Bipolar Awareness Day 2016 | Western Cape Government

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Bipolar Awareness Day 2016

Bipolar disorder is an illness that causes severe mood swings, from manic highs to deep depression, and although it’s an incurable disorder, it’s treatable and manageable. In addition to an appropriate medication regimen, a strong educational and supportive component for both patient and family also play a key role in successfully managing the disorder.

Bipolar affects approximately 1% of South Africans and 26 May is National Bipolar Awareness Day. The day focuses our attention on:

  • the importance of addressing the symptoms of bipolar disorder,
  • identifying the best treatment options, and
  • planning an appropriate course of action to improve health and wellbeing.

Living a meaningful life with bipolar disorder Jay Barnes_Bipolar Awareness Day

Jay Barnes, Facility Board Member of Lentegeur Hospital and bipolar sufferer, says that living normally with bipolar disorder is possible, but individuals require a combination of treatment and therapy in order to be able to live a fulfilled and successful life.

"Part of managing your disorder is acceptance. By accepting the fact that you have a lifelong illness and that it does from time to time affect your life, will empower you to deal with the good and bad days," Barnes says.

Barnes owes his success in managing his disorder to his family, especially his wife, for their love and continued support. He acknowledges that the support of family, friends and support groups are key to managing a life with bipolar.

Head of Clinical Unit and Services at Lentegeur Hospital, Dr Robin Allen, confirms that the role of family or loved ones for anybody who has a mental illness is an invaluable benefit.

“Individuals with bipolar disorder are often at risk of doing things that seem thoughtless, hurtful or even destructive while unwell. However, the support, forgiveness and understanding of loved ones, family and workplace may be what makes the difference between somebody who continues to thrive in society and one who is so guilt-ridden that he or she might seem (or is perceived to be) doomed to a life of misery and suffering,” says Dr Allen.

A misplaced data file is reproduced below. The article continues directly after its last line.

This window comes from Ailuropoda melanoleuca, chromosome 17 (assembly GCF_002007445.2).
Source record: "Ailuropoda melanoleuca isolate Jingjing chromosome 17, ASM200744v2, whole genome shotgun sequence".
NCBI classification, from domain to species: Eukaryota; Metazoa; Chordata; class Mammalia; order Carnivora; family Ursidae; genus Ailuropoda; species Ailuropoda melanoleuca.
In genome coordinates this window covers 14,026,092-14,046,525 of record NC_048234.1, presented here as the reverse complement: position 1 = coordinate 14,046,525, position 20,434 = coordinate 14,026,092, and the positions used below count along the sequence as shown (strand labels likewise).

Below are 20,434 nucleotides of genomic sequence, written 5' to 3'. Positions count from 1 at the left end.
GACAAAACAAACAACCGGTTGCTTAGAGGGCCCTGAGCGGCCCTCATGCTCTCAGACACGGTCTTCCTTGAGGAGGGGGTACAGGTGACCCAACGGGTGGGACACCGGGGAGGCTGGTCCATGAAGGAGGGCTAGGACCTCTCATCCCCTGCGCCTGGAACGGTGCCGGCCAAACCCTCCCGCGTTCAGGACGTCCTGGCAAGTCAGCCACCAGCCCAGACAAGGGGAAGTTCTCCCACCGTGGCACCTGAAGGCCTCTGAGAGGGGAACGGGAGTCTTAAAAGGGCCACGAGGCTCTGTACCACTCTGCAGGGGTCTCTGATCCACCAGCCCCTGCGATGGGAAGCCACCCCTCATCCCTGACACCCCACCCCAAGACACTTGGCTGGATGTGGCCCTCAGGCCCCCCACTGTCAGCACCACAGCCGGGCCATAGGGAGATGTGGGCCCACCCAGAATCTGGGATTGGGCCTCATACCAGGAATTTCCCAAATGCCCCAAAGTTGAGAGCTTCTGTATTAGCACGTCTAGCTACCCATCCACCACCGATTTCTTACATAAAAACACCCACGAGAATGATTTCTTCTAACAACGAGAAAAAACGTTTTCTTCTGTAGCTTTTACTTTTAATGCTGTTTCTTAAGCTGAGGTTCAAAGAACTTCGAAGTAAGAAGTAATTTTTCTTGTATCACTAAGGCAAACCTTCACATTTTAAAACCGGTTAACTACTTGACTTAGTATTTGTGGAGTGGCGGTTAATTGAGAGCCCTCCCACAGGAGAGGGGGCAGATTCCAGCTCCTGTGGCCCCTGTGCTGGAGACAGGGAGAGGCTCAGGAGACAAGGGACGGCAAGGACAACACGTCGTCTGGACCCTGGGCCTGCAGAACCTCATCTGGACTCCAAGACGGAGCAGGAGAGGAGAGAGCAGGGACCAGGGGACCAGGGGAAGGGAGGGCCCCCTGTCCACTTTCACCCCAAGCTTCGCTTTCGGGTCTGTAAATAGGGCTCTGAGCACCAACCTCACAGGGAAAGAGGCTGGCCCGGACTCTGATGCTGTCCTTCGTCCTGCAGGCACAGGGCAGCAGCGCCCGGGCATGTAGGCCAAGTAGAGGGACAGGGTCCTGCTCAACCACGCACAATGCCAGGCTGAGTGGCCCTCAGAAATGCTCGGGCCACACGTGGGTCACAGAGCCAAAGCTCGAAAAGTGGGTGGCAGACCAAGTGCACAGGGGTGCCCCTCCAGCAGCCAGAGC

Barnes says that the first step to managing the disorder is learning more about the condition by making use of the resources available. “Take ownership of the illness and ask as many questions as you need to. Research and educate yourself and your loved ones about the illness and the various treatment and medication options at your disposal.

“Being diagnosed with bipolar doesn’t prevent you from doing anything; sometimes your approach in doing it is just slightly different.”

Highlighting that although there’s still a great stigma attached to bipolar disorder, Barnes mentions that many individuals are becoming aware and compassionate towards the illness. “Trust and know that you are not alone, there are over 4 million South Africans with bipolar disorder. By joining a support group, you are not only able to help other bipolar sufferers, but you also get the best therapy available – for free!”

Support groups

The support you get from those who love you and care about you plays an important role in giving you the strength to live a meaningful life. Knowledge of the illness and acceptance and recognition of the illness by all affected can prevent a lot of unnecessary pain and suffering.

A support group can play an important role in helping both the bipolar sufferer and their loved ones to come to terms with and live with the illness. These groups provide a forum for mutual acceptance, understanding and self-discovery.

Where to get help

If you or a family member need help, contact these one of these support groups:

Western Cape Bipolar Association (Support and information on manic depression) Cell: 082 855 3180
South African Depression and Anxiety Group (SADAG) Toll-free helpline: 0800 21 22 23
Cape Support for Mental Health (Support for families of people with schizophrenia or bipolar disorder) Tel: 021 448 0760

Anxiety Disorder Clinic (Assessment and treatment for people from all areas with anxiety disorders)

Tel: 021 940 4442 / 4443

Tel: 021 940 4555

Depression and Anxiety Disorders Support Group (The group has a network of support across South Africa)

Tel: 011 783 1474 / 1476

Tel: 011 884 1797

Reach Out (Support group for people living with depression)

Tel: 088 120 4136

Support Group for Obsessive/Compulsive Disorder

Tel: 021 671 2519


Additional support besides clinic visits may be necessary to promote and maintain good mental health, and you may find it helpful to join a psychosocial rehab support group in your area.

Browse the mental health directory or ask your local clinic or mental health nurse about groups in your area. Some groups are run by the Department of Health workers while others, particularly in the metro region, are run by NGOs partially subsidised by the department.

The content on this page was last updated on 23 May 2016